Trust—in ourselves, in others, and in the greater forces that have a hand in good fortune—is hard. The older I get, the more I realize that every once of the difficulty to cultivate it is more than worth it. And once we have trust, action naturally follows.
When I was a kid, I loved Mister Rogers’ Neighborhood. I loved that he spent his day making people smile and using his imagination to help them learn. I especially loved that he transitioned his wardrobe when he got to work and before he went home.
It occurred to me that I do similar things with my job. I walk from my home through Rock Creek Park to my office in about 40 minutes. It’s a walking meditation really. I use the time to plan the day ahead and transition into work mode. I’m usually the first person there, and the first thing I do is put on my sweater and change into my work shoes. I spend the day with a fantastic team doing imaginative work to help children make the most of their potential.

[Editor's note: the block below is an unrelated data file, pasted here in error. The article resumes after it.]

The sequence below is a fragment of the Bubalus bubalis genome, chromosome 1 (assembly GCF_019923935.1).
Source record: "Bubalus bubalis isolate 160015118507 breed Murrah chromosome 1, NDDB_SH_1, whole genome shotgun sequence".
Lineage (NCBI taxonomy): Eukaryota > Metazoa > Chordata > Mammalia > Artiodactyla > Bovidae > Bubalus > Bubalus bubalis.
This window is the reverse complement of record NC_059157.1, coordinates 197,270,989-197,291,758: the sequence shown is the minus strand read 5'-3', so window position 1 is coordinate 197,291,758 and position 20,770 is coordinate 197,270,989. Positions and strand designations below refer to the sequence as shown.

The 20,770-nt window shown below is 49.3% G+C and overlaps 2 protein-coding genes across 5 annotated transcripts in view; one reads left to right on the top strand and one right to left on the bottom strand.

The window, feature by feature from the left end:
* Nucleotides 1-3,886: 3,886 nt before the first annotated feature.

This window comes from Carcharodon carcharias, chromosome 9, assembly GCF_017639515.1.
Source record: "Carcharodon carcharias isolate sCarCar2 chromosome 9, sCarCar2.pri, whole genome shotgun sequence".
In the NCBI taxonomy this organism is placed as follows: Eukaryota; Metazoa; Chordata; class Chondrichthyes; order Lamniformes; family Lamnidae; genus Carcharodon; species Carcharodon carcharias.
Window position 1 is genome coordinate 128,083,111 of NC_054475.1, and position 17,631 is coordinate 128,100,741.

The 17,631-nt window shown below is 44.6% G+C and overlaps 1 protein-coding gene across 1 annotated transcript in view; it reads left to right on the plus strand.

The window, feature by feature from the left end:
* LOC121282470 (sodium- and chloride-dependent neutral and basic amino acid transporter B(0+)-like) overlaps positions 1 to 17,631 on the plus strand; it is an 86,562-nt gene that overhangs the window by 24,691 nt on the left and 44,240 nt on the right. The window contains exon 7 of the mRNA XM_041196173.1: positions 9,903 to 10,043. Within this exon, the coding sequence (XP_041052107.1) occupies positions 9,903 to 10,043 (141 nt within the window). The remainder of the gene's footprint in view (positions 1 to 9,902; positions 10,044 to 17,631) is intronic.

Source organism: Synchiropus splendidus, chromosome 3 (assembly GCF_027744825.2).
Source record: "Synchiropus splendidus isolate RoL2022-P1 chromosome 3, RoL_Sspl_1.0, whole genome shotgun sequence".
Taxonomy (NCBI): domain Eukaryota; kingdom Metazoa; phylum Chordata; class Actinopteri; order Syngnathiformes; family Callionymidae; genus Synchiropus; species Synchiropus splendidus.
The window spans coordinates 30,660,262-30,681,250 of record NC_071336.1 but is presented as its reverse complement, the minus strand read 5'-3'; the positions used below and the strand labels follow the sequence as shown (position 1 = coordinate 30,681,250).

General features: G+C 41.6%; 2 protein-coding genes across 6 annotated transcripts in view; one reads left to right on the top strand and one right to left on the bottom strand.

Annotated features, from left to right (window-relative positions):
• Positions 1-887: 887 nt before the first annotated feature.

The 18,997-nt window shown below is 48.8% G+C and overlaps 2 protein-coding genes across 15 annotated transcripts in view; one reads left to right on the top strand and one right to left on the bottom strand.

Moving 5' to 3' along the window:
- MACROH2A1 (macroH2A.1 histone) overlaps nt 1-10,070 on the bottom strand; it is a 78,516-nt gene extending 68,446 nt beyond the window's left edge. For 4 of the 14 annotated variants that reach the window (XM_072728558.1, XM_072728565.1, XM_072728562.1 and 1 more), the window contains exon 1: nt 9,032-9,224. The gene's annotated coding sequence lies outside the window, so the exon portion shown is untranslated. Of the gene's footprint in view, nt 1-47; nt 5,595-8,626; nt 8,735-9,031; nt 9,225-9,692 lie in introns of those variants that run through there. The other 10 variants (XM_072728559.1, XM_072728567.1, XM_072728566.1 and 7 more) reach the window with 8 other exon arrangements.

Then when the day is done, I put my sweater away, change into my walking shoes, grab my backpack, and walk back home the way I came. I use the walk home to think about what I learned that day and to give thanks for the opportunity to do work that matters so much.
Mister Rogers taught me well. There’s something to be said for transition time, for having a dedicated place for work and play. I missed that time and space when I worked primarily from home. I’m grateful to have it back.
“Forget mistakes, forget failures, forget everything, except what you’re going to do now and do it. Today is your lucky day.” ~Will Durant
The biggest roadblock to our own success is us. We doubt ourselves. We spend time and energy reviewing when we didn’t do something right or when something didn’t work out the way we wanted. We beat ourselves up. We take ourselves out of the running before we’ve even entered the race.